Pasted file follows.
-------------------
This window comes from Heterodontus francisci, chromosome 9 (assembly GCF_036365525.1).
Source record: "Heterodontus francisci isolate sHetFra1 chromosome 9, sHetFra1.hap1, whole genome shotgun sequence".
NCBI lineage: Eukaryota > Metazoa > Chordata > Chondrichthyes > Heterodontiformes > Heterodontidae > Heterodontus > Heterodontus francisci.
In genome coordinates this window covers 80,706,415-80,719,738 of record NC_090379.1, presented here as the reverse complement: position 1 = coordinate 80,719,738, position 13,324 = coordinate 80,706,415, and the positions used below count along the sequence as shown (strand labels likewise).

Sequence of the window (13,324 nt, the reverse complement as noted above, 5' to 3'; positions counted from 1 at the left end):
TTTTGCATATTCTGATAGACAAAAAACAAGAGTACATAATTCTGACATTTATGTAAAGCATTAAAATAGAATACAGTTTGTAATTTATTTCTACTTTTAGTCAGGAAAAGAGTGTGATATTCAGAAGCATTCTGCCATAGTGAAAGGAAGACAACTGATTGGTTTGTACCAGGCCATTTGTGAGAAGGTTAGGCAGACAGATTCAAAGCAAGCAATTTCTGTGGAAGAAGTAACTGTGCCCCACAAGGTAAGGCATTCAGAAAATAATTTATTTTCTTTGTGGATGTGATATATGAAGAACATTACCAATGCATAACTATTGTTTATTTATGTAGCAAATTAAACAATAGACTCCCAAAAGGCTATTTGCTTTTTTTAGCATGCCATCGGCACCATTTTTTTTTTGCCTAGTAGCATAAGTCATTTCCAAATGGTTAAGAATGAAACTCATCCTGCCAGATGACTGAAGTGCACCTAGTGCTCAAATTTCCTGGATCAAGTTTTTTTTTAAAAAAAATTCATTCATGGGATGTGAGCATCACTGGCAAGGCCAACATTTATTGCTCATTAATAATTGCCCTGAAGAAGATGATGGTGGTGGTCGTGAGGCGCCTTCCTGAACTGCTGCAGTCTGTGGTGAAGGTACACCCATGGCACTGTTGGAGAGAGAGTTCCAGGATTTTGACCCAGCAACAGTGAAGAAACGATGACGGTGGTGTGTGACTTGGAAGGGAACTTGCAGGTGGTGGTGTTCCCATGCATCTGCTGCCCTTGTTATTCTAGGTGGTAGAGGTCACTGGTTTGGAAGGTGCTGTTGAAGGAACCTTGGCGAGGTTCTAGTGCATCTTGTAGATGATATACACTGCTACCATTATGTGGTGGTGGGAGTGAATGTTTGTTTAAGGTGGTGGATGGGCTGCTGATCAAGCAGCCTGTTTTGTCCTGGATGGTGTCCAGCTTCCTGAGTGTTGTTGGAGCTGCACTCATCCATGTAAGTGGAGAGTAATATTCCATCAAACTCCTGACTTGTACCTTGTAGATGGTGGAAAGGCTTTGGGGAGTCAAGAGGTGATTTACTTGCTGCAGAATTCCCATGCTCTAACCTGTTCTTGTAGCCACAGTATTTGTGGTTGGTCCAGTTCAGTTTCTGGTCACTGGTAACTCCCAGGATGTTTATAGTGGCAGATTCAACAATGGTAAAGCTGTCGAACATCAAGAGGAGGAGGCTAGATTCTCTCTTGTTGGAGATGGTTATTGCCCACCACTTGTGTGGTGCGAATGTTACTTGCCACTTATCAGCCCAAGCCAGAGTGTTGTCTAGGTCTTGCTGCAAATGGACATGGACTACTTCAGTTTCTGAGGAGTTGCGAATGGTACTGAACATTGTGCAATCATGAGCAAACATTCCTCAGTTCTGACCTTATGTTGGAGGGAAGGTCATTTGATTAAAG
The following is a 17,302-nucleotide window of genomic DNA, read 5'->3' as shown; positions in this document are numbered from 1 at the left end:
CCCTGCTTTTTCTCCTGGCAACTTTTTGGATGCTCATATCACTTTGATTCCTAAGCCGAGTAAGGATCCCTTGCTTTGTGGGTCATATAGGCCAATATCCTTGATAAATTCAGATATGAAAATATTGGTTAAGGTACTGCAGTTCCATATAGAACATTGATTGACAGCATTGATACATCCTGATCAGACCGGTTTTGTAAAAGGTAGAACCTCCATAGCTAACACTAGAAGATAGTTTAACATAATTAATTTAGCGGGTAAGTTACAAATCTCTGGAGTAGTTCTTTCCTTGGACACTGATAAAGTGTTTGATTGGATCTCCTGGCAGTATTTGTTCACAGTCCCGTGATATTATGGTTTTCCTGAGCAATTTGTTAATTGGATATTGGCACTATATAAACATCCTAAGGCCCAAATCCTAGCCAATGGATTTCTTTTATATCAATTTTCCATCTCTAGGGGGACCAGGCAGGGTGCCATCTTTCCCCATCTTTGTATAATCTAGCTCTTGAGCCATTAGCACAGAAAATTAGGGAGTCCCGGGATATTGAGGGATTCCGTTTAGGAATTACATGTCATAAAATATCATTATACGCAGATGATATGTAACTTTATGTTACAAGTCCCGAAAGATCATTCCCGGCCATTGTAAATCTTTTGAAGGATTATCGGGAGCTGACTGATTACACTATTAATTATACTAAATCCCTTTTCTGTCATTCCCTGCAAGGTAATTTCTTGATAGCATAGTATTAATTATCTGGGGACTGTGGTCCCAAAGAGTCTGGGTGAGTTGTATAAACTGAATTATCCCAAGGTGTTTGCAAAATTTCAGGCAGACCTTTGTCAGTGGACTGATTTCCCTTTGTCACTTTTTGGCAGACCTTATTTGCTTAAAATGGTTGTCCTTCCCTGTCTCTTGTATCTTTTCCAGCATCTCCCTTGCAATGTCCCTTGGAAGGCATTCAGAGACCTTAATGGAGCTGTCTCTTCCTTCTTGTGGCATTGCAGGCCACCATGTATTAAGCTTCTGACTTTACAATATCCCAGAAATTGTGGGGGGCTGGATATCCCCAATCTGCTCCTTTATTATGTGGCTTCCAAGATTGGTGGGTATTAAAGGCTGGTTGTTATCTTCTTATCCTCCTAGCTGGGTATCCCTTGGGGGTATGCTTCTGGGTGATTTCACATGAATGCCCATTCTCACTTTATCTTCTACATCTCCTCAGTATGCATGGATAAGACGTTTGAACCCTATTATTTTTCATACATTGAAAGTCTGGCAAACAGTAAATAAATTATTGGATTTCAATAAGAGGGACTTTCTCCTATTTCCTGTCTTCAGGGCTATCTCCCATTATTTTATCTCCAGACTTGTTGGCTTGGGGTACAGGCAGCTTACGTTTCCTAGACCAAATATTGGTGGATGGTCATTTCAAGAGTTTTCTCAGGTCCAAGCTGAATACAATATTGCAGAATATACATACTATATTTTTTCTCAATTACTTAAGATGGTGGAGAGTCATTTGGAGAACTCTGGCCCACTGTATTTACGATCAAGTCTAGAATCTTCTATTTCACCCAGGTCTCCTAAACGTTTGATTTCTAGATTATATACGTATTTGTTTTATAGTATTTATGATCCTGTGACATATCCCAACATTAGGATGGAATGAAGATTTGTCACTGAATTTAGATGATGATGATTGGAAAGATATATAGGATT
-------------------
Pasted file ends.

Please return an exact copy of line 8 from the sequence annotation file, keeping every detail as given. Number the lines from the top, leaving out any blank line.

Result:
CCCTGCTTTTTCTCCTGGCAACTTTTTGGATGCTCATATCACTTTGATTCCTAAGCCGAGTAAGGATCCCTTGCTTTGTGGGTCATATAGGCCAATATCCTTGATAAATTCAGATATGAAAATATTGGTTAAGGTACTGCAGTTCCATATAGAACATTGATTGACAGCATTGATACATCCTGATCAGACCGGTTTTGTAAAAGGTAGAACCTCCATAGCTAACACTAGAAGATAGTTTAACATAATTAATTTAGCGGGTAAGTTACAAATCTCTGGAGTAGTTCTTTCCTTGGACACTGATAAAGTGTTTGATTGGATCTCCTGGCAGTATTTGTTCACAGTCCCGTGATATTATGGTTTTCCTGAGCAATTTGTTAATTGGATATTGGCACTATATAAACATCCTAAGGCCCAAATCCTAGCCAATGGATTTCTTTTATATCAATTTTCCATCTCTAGGGGGACCAGGCAGGGTGCCATCTTTCCCCATCTTTGTATAATCTAGCTCTTGAGCCATTAGCACAGAAAATTAGGGAGTCCCGGGATATTGAGGGATTCCGTTTAGGAATTACATGTCATAAAATATCATTATACGCAGATGATATGTAACTTTATGTTACAAGTCCCGAAAGATCATTCCCGGCCATTGTAAATCTTTTGAAGGATTATCGGGAGCTGACTGATTACACTATTAATTATACTAAATCCCTTTTCTGTCATTCCCTGCAAGGTAATTTCTTGATAGCATAGTATTAATTATCTGGGGACTGTGGTCCCAAAGAGTCTGGGTGAGTTGTATAAACTGAATTATCCCAAGGTGTTTGCAAAATTTCAGGCAGACCTTTGTCAGTGGACTGATTTCCCTTTGTCACTTTTTGGCAGACCTTATTTGCTTAAAATGGTTGTCCTTCCCTGTCTCTTGTATCTTTTCCAGCATCTCCCTTGCAATGTCCCTTGGAAGGCATTCAGAGACCTTAATGGAGCTGTCTCTTCCTTCTTGTGGCATTGCAGGCCACCATGTATTAAGCTTCTGACTTTACAATATCCCAGAAATTGTGGGGGGCTGGATATCCCCAATCTGCTCCTTTATTATGTGGCTTCCAAGATTGGTGGGTATTAAAGGCTGGTTGTTATCTTCTTATCCTCCTAGCTGGGTATCCCTTGGGGGTATGCTTCTGGGTGATTTCACATGAATGCCCATTCTCACTTTATCTTCTACATCTCCTCAGTATGCATGGATAAGACGTTTGAACCCTATTATTTTTCATACATTGAAAGTCTGGCAAACAGTAAATAAATTATTGGATTTCAATAAGAGGGACTTTCTCCTATTTCCTGTCTTCAGGGCTATCTCCCATTATTTTATCTCCAGACTTGTTGGCTTGGGGTACAGGCAGCTTACGTTTCCTAGACCAAATATTGGTGGATGGTCATTTCAAGAGTTTTCTCAGGTCCAAGCTGAATACAATATTGCAGAATATACATACTATATTTTTTCTCAATTACTTAAGATGGTGGAGAGTCATTTGGAGAACTCTGGCCCACTGTATTTACGATCAAGTCTAGAATCTTCTATTTCACCCAGGTCTCCTAAACGTTTGATTTCTAGATTATATACGTATTTGTTTTATAGTATTTATGATCCTGTGACATATCCCAACATTAGGATGGAATGAAGATTTGTCACTGAATTTAGATGATGATGATTGGAAAGATATATAGGATT